The House budget proposes that NOAA programs be reduced by 11 percent from the 1995 level for the 1996 fiscal year, and by a total of 21 percent by the year 2002. The Senate plan would reduce NOAA programs by 5 percent overall for the same period of time.
NOAA officials claim those cuts would severely damage the agency, and put together a list of "illustrative cuts" to illustrate what could happen under the House bill. Those options include such things as reducing fisheries enforcement by 20 percent, cutting National Marine Fisheries Service personnel by 30 percent and closing eight to 10 research facilities, potentially including the Cooperative Oxford Laboratory in Maryland which has been conducting research on issues related to fish health and oyster disease in recent years.
Other potential cuts include 20 percent reductions in grants to states implementing Coastal Zone Management Programs, eliminating research programs aimed at better understanding ecosystem functions and a reduction in fishery surveys. Other cuts in NOAA would delay upgrading satellites used to monitor environmental conditions on Earth, and delays in modernizing the National Weather Service.
Those "illustrative cuts" do not necessarily reflect NOAA's priorities, but rather the impact of the House budget recommendations if applied across-the-board, according to NOAA Administrator James Baker. But, he added in a memo to NOAA employees, "These cuts do give an idea of the magnitude and impact of the challenges we are facing."
Recently introduced legislation to implement the Commerce Department breakup would cut even further, generally calling for reductions of more than 25 percent for those parts of NOAA that were kept but shifted to other agencies.
NOAA is not the only Bay-related agency facing stiff cuts. Both the House and the Senate budgets called for abolishing the 2-year-old National Biological Service. The NBS is the main research arm of the Interior Department, and it recently completed a Chesapeake Bay workplan that called for research activities related to the tributary strategies and watershed land use; habitat restoration, linking water quality in the Bay to the recovery of living resources; fish passage and restoring native fishes and invertebrates; and riparian forest buffers. Under the budget proposals, some NBS activities would be kept, but shifted to other agencies.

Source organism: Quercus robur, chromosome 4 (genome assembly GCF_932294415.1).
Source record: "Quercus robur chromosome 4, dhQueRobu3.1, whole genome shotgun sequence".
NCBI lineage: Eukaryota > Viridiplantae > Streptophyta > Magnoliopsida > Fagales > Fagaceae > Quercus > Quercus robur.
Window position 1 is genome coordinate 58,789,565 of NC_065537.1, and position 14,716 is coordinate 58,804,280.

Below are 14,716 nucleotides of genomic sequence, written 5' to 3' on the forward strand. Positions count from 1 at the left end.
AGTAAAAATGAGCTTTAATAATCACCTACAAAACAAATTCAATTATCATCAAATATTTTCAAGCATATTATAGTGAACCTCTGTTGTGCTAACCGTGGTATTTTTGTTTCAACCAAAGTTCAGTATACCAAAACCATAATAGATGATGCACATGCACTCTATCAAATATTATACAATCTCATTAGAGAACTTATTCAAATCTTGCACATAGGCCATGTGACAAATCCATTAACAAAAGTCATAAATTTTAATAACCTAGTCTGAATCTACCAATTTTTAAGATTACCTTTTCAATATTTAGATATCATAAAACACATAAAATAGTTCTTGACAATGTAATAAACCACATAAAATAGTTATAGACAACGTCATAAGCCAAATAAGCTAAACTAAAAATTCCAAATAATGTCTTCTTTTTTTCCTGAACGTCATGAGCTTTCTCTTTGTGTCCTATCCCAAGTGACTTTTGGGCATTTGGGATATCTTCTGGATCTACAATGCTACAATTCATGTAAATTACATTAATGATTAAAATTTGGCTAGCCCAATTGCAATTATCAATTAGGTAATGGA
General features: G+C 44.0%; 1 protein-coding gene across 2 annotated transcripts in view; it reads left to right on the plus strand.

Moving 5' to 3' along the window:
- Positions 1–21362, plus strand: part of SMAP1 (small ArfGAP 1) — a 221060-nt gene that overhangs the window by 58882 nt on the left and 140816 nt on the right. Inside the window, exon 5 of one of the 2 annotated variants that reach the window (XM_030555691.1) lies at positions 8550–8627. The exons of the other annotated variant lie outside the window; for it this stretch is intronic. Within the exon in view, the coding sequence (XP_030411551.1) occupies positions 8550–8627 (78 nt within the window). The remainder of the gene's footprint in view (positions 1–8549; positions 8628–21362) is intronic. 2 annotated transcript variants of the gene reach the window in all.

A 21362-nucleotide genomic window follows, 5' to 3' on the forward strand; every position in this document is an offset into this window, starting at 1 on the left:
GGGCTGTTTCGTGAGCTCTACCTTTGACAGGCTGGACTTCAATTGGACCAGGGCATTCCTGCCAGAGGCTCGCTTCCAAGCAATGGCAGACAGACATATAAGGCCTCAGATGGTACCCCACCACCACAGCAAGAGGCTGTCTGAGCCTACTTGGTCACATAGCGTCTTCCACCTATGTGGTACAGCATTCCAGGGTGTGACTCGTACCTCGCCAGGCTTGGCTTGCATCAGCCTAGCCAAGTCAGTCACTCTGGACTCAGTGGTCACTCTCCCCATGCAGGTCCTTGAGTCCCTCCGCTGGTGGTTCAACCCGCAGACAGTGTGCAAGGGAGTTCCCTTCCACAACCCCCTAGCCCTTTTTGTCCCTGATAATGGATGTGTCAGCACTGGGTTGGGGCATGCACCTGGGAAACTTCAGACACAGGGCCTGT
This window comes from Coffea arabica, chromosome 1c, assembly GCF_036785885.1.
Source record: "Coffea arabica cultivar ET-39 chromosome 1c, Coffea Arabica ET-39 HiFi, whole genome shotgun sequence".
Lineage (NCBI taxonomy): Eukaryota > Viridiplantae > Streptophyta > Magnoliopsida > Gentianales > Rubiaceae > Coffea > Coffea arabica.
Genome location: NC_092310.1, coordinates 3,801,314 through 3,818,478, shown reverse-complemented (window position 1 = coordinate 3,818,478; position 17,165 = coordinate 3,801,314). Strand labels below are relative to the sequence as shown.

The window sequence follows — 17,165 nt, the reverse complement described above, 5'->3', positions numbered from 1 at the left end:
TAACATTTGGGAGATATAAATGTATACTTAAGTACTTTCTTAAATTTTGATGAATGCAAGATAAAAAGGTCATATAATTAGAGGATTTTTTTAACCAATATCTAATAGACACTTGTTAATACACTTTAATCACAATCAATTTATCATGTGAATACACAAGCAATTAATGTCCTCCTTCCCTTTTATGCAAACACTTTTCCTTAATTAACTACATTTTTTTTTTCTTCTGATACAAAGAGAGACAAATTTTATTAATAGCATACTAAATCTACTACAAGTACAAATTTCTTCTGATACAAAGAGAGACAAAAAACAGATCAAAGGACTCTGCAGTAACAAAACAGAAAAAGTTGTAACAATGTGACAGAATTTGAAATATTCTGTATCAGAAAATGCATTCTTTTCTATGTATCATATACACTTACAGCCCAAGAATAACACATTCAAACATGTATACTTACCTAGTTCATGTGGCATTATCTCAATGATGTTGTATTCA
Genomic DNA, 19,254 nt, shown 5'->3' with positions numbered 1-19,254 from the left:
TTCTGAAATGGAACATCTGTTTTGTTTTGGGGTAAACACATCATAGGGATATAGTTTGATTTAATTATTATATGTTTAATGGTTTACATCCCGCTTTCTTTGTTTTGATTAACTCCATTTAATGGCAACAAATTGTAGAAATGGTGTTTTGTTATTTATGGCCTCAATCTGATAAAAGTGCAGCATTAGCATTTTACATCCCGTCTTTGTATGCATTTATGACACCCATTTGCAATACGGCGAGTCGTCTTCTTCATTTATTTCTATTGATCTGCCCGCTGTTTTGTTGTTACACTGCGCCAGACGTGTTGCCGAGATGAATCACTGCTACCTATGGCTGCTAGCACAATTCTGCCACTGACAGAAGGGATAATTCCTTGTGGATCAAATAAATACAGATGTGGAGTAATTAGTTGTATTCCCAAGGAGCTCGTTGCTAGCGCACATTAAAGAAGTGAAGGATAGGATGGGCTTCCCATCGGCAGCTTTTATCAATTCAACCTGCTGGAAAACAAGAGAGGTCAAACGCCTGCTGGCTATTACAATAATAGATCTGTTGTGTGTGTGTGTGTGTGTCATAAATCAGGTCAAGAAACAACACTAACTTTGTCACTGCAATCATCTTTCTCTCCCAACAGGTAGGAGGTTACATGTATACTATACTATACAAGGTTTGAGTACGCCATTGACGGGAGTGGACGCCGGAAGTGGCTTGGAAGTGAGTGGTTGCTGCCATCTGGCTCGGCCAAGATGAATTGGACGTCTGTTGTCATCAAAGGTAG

Also, the House called for cutting the U.S. Geological Survey by 20 percent. The USGS collects and analyzes water quality samples from nine of the Bay's major tributaries to estimate the amount of nutrients entering the Chesapeake. The information is used to help evaluate the effectiveness of nutrient control efforts in the Bay watershed. In addition, the USGS has programs to monitor the movement of pesticides, metals and other toxic substances entering the Bay from the Susquehanna, Potomac and James rivers. In the Bay watershed, it also has programs to study groundwater contamination and movement, water flows into the Bay, evaluations of specific nutrient-reduction strategies, and other water-quality related topics.
Actual cuts would be far greater because those figures do not account for inflation. If inflation rates were to continue at projected rates, those programs would, in effect, be cut by an additional 3 percent per year.
The budget resolutions did not directly suggest funding levels for many agencies working on the Bay, including the EPA. But the Bay Program has been developing contingency plans for cut of 10 percent or 20 percent from a $20-million-a-year budget. "It's basically good policy to be prepared in case we have to take our share," said Bill Matuszeski, director of EPA's Chesapeake Bay Program Office. Such planning, he said, would help avoid across-the-board cuts "which is not the best way to reduce," he said.
Beyond the agency cuts, budget committees also made nonbinding suggestions for specific programs. The House would cut support for wastewater treatment plant upgrades - made in grants to states - by 22 percent; the Senate recommended phasing out the grants altogether.